Man and companion

“I get tired faster than I used to,” the old man said. “I remember looking at old guys and noticing how they walked, a step at a time, kind of stiff, like everything hurt at least just a little, and lately I’ve noticed myself walking like that.”

“Well, you’re old now,” said his companion.

“Really? I guess so,” said the man. “I do feel old, I guess, some days, and things look a lot fuzzier than they used to when I take off my glasses, and even when I don’t. And I find myself saying, ‘I’m sorry, what did you say?’ more than I did even a little while ago. It bugs me, because I remember impressing a girl when I said, ‘Oh, here’s Columbia Street,’ when we were still half a block away, because I really could read the street sign, my eyes were that good. Yep, I’m feeling old today, no doubt about that.”

“I don’t know what to tell you,” said his companion.

“Me neither, come to think of it,” the man said. “It’s kind of neat being old. I remember old people talking about how it was when they were kids, and here I am talking about the 1950s and ’60s to people whose memories start in the 1980s and ’90s or even sooner, and most aren’t so impressed, but every so often someone will hear me talking about the first time I saw the brand new Ford Mustang — it was at the 1964 World’s Fair, if you want to know — and they’ll say, ‘That must have been something,’ and you can tell they honestly mean it. I said something about the summer of ’73 yesterday, and I was gobsmacked to realize that’s almost 50 years ago now, and I’ve lived through three times as many years now as I had then.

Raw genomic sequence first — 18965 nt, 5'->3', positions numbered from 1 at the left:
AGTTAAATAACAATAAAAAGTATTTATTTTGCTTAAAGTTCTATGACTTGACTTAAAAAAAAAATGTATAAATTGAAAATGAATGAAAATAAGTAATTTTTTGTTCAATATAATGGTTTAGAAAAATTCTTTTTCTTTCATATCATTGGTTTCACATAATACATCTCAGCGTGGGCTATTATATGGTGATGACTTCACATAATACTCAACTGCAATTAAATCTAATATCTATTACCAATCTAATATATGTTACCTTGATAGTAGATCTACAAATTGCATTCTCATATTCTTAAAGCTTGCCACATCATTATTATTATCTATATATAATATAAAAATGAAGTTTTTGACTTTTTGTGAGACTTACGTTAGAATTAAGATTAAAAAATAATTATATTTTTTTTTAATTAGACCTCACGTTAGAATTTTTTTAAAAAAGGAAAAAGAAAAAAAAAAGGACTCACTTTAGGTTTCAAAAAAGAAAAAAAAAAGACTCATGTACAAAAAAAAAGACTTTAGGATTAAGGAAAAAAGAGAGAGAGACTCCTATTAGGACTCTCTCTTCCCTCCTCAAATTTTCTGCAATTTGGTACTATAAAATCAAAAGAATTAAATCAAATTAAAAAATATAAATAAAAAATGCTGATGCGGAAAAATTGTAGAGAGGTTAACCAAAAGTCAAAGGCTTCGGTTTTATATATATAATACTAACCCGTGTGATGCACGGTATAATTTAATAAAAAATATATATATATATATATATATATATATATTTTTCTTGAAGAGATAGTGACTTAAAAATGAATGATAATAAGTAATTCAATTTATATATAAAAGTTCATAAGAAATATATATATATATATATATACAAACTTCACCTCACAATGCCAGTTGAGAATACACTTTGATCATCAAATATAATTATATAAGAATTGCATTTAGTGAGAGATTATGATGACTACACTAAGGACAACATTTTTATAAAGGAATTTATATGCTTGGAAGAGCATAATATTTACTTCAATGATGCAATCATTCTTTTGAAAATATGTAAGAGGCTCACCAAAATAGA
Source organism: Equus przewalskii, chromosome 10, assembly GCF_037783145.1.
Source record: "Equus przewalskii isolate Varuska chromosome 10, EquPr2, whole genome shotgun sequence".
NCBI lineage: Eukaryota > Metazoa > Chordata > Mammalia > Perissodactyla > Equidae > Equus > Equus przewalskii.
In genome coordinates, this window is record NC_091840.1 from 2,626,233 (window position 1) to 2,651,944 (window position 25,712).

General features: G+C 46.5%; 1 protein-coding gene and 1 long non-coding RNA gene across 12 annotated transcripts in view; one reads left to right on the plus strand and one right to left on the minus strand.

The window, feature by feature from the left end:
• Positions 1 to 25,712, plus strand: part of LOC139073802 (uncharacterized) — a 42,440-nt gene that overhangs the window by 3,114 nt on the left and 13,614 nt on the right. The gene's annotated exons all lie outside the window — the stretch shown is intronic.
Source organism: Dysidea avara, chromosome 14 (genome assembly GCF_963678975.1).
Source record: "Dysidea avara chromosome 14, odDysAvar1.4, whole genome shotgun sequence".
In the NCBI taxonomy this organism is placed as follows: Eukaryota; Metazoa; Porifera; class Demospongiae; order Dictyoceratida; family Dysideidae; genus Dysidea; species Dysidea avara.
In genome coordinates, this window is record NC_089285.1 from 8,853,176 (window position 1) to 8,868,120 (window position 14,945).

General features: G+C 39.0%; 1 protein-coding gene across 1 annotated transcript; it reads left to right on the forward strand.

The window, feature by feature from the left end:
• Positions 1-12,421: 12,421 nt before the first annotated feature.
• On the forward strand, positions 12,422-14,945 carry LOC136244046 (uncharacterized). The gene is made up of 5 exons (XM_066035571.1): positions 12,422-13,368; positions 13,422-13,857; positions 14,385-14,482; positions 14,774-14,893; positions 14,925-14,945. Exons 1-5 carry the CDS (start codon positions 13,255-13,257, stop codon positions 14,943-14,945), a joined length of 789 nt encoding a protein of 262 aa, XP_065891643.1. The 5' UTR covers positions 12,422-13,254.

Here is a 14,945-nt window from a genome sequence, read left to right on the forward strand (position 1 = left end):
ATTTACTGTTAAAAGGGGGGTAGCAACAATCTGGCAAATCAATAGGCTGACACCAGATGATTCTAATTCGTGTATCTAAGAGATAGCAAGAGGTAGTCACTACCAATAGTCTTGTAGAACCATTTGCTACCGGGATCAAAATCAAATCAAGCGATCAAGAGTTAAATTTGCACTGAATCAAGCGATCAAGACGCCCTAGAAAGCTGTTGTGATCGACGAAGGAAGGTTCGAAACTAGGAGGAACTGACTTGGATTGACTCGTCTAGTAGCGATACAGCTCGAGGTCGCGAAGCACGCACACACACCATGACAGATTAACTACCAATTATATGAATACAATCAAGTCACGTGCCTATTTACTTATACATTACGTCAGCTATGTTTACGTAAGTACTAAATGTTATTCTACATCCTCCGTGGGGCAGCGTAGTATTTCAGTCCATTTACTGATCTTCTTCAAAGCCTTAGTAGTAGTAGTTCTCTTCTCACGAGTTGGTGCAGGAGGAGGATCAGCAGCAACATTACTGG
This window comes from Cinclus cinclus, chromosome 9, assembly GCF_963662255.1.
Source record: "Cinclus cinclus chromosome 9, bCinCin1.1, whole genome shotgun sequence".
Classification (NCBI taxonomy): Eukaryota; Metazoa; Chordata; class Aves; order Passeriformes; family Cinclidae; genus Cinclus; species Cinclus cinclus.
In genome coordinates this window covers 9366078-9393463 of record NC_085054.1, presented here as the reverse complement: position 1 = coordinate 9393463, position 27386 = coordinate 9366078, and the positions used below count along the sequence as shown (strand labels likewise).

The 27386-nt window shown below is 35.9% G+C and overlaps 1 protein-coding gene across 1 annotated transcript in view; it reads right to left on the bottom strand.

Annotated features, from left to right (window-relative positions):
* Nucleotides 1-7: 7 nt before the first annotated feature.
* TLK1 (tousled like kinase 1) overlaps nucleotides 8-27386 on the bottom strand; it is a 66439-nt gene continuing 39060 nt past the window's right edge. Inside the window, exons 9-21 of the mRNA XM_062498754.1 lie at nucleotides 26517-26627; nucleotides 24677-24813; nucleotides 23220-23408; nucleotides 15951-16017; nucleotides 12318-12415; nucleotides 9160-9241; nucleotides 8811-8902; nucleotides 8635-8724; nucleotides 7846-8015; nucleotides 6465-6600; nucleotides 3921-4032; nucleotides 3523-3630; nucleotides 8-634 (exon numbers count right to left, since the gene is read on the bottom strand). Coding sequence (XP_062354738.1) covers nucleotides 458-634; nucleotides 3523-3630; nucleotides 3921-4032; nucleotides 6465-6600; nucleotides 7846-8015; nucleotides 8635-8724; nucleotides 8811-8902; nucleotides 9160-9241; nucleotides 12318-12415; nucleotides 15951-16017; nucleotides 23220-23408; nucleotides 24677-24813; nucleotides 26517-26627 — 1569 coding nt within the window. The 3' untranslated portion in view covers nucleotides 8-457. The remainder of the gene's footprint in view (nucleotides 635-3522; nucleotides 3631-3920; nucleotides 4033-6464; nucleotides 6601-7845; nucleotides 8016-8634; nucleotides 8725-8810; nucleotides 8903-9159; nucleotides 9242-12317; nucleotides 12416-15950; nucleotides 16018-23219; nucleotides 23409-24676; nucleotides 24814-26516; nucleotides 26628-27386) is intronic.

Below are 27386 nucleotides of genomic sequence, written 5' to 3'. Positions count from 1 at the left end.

“Yep,” said his companion.

“Should I be imparting some kind of wisdom here, do you think?” said the man. “I don’t really know what I could say. Nobody would listen anyway. Oh, I suppose some might, but wisdom turns out to be something you have to find out for yourself, you know? I’m not sure I even ever found wisdom, and if I did and tried to share it, people would just nod and say, ‘That makes sense,’ while internally they would be rolling their eyes and not believing it until one day they realize it for themselves. That’s the only way anybody learns — for themselves — you know?”

“That makes sense,” said his companion.

“And now you’re just humoring me,” the man said. “Aren’t you?”

“Yep,” his companion said.

The wind blew, and the snow was falling more urgently now, and it was quiet for a long time.

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